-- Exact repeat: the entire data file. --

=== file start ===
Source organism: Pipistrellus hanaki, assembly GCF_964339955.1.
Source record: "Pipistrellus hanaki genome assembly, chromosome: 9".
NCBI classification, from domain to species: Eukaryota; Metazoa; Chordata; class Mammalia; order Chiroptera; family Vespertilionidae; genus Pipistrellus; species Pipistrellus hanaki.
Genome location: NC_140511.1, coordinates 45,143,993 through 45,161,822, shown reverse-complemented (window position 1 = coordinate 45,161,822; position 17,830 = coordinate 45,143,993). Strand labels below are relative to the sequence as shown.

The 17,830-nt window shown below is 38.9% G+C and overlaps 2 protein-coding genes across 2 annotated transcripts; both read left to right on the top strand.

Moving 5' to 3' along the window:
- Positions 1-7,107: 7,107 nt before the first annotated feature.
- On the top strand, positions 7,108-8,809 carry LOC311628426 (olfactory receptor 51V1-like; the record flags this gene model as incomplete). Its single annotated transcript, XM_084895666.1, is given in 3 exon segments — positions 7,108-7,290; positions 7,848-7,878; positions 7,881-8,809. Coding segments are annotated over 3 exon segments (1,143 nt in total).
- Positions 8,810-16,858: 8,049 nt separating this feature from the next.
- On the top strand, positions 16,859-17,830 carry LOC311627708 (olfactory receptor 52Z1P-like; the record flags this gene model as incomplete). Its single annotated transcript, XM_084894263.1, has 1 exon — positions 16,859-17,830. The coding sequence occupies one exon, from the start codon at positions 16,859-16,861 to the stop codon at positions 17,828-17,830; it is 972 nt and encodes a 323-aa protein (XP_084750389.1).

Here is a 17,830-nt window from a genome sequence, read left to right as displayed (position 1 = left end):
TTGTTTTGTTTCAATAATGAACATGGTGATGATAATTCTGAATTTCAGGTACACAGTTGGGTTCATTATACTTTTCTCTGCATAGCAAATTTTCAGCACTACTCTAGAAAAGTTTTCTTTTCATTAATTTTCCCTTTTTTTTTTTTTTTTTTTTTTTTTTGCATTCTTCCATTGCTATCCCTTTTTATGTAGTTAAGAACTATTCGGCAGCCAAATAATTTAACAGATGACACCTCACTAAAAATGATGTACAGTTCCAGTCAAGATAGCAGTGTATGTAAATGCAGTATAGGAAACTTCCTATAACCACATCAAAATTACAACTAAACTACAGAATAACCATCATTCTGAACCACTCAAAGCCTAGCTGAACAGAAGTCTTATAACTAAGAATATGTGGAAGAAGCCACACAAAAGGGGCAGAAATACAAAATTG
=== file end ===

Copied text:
Source organism: Pipistrellus hanaki, assembly GCF_964339955.1.
Source record: "Pipistrellus hanaki genome assembly, chromosome: 9".
NCBI classification, from domain to species: Eukaryota; Metazoa; Chordata; class Mammalia; order Chiroptera; family Vespertilionidae; genus Pipistrellus; species Pipistrellus hanaki.
Genome location: NC_140511.1, coordinates 45,143,993 through 45,161,822, shown reverse-complemented (window position 1 = coordinate 45,161,822; position 17,830 = coordinate 45,143,993). Strand labels below are relative to the sequence as shown.

The 17,830-nt window shown below is 38.9% G+C and overlaps 2 protein-coding genes across 2 annotated transcripts; both read left to right on the top strand.

Moving 5' to 3' along the window:
- Positions 1-7,107: 7,107 nt before the first annotated feature.
- On the top strand, positions 7,108-8,809 carry LOC311628426 (olfactory receptor 51V1-like; the record flags this gene model as incomplete). Its single annotated transcript, XM_084895666.1, is given in 3 exon segments — positions 7,108-7,290; positions 7,848-7,878; positions 7,881-8,809. Coding segments are annotated over 3 exon segments (1,143 nt in total).
- Positions 8,810-16,858: 8,049 nt separating this feature from the next.
- On the top strand, positions 16,859-17,830 carry LOC311627708 (olfactory receptor 52Z1P-like; the record flags this gene model as incomplete). Its single annotated transcript, XM_084894263.1, has 1 exon — positions 16,859-17,830. The coding sequence occupies one exon, from the start codon at positions 16,859-16,861 to the stop codon at positions 17,828-17,830; it is 972 nt and encodes a 323-aa protein (XP_084750389.1).

Here is a 17,830-nt window from a genome sequence, read left to right as displayed (position 1 = left end):
TTGTTTTGTTTCAATAATGAACATGGTGATGATAATTCTGAATTTCAGGTACACAGTTGGGTTCATTATACTTTTCTCTGCATAGCAAATTTTCAGCACTACTCTAGAAAAGTTTTCTTTTCATTAATTTTCCCTTTTTTTTTTTTTTTTTTTTTTTTTTGCATTCTTCCATTGCTATCCCTTTTTATGTAGTTAAGAACTATTCGGCAGCCAAATAATTTAACAGATGACACCTCACTAAAAATGATGTACAGTTCCAGTCAAGATAGCAGTGTATGTAAATGCAGTATAGGAAACTTCCTATAACCACATCAAAATTACAACTAAACTACAGAATAACCATCATTCTGAACCACTCAAAGCCTAGCTGAACAGAAGTCTTATAACTAAGAATATGTGGAAGAAGCCACACAAAAGGGGCAGAAATACAAAATTG